Most of these ideas fall well outside of what is currently accepted as fact in the western political economy, but on the ground in South Africa, reality has left the modern, politically correct narrative behind.

Failing Industry

Anyone who knows anything about gold mining knows about the terminal decline of South Africa's gold production. As of 2016 The former world leader's production of gold had fallen 85% since 1980, and there is no way to know when they could lose a spot in the top ten gold producers. While still a major source of Platinum Group Metals (PGM's), Rick Rule suspects that most of those operations are cannibalizing their operating capital.

Outside of mining, South Africa relies heavily on tourism and farming to make ends meet. In both cases the rising tide of violence threatens to make a material impact on GDP, especially if the election turns into an ugly struggle for power.

If my source is correct, and the major reinsurers are no longer willing to back South African industry, a number of problematic scenarios arise.

As it stands today a South African farmer is twice as likely to be murdered as a Police Officer in the nation, and the incidence of sadistic torture of the farmers prior to their death is commonplace. Bear in mind that is is happening during a time of relative stability, and with some amount of legal protection in place for the citizens.

In a scenario where the federal government of South Africa is no longer able to provide any sort of protection for the citizens at-scale, the outcome could be very serious indeed. Civil war is a possibility, as is the fracturing of the nation into separate states, that would probably be divided along racial lines, with borders enforced with extreme violence.

Regional Liabilities

The Sub-Saharan region of Africa is known for its poverty and violence, but for generations South Africa acted as a counter balance. The farms of South Africa provided vast amounts of surplus food, and even under Apartheid, many people risked death to enter the nation illegally. To this day citizens of Zimbabwe flock to South Africa, as its economy is in far better shape at the moment.

But if industry is no longer able to operate effectively in South Africa, and the political system becomes more unstable, there is no telling how far all of Sub-Saharan Africa could fall. The recent coup in Zimbabwe was seen as being positive, but what may have been overlooked is how reliant Zimbabwe is on the South African economy to maintain its population.

There are a large number of Zimbabweans working in South Africa, both legally and illegally, and should the economy of South Africa degrade because of political upheaval, a major source of income would evaporate. The food that South Africa exports is a matter to be considered, as most of the other southern African nations rely on South Africa's farmers to offset their underperforming agricultural sectors.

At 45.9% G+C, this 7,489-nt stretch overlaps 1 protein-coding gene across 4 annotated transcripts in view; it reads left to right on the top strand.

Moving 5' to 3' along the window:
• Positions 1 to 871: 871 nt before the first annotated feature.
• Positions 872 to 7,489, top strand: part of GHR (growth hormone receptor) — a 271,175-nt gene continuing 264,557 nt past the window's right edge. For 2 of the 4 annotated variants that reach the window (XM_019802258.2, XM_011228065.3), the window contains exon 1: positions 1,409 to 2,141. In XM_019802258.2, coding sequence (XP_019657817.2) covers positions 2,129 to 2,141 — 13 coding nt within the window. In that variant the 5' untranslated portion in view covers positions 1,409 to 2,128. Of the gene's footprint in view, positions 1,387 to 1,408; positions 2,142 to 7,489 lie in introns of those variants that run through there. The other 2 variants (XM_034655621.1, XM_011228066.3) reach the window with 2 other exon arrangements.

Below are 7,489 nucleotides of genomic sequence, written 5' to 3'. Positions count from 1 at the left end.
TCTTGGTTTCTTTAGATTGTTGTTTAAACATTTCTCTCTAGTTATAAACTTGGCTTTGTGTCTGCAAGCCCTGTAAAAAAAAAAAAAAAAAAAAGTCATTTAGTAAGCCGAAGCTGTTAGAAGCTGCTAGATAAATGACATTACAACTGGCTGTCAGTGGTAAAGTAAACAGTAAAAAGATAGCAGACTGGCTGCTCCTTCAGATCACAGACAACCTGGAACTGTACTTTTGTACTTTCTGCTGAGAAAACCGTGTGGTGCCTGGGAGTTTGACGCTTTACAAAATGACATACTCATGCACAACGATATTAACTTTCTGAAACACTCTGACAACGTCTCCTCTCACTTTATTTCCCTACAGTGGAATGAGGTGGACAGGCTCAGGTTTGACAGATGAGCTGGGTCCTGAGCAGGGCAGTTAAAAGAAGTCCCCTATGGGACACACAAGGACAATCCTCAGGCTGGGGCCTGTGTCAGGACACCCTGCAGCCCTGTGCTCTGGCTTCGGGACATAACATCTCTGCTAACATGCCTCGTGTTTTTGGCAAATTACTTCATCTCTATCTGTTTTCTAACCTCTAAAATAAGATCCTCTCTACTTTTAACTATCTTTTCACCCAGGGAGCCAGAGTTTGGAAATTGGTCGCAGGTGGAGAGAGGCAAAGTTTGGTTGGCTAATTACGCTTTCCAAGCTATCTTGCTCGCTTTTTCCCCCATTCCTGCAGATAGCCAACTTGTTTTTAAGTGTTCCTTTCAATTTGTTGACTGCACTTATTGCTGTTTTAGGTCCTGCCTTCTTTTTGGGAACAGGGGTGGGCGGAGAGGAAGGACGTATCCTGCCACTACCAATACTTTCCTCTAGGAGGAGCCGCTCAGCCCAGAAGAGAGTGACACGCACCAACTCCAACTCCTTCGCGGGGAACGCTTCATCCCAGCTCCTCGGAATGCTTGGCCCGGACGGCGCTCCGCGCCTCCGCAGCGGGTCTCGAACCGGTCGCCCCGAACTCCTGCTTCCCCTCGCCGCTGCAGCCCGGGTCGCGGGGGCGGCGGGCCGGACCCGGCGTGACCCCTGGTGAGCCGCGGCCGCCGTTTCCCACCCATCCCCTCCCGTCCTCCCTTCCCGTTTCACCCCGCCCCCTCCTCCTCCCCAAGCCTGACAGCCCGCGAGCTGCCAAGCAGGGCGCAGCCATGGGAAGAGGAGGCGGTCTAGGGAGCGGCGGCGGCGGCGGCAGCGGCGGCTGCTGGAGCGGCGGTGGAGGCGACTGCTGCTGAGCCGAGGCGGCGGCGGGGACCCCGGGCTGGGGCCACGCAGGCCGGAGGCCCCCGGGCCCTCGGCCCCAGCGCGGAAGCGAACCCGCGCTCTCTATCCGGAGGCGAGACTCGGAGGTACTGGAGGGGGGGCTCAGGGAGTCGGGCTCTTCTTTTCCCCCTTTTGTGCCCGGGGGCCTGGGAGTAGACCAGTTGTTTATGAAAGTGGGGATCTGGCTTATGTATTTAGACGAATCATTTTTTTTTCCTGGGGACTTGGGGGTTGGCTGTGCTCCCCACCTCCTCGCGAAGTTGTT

Few Realistic Options

At this point there is little that can be done to avert a messy political changeover in South Africa, and only the coming months will allow us to see how deeply President Zuma's so-called “shadow government” has been able to corrupt the political system in South Africa. The ANC will begin its conventions next month, and during 2018 the political process will be in full swing.

If in fact the world's largest reinsurers have decided to pull the plug on South Africa, it will become obvious over the next year or two. It is unlikely that industry will be able to secure sufficient insurance from the within the economy of South Africa, and in the event that my source was accurate, this likely marks the beginning of some very hard times in all of Sub-Saharan Africa.

In addition to all of the issues listed above, there are huge problems with the water supply all across the coastal regions. Cape Town, the international mecca of the coast, will run dry in a few months time. There is been a culture of chronic misinvestment in the time since Apartheid ended, and now they are beginning to prepare for the day when taps across Cape Town run dry.

It is difficult to see how any of these problems will be resolved, and when all of these issues are combined, the situation that could emerge is terrifying. There is already a resurgence of malaria in many areas in South Africa, and in the absence of running water to operate sewage systems, there is no telling how bad things could get.

For the moment things seem calm enough in a country that is facing some tremendous challenges, but that placid appearance to the international community could be shattered at any time.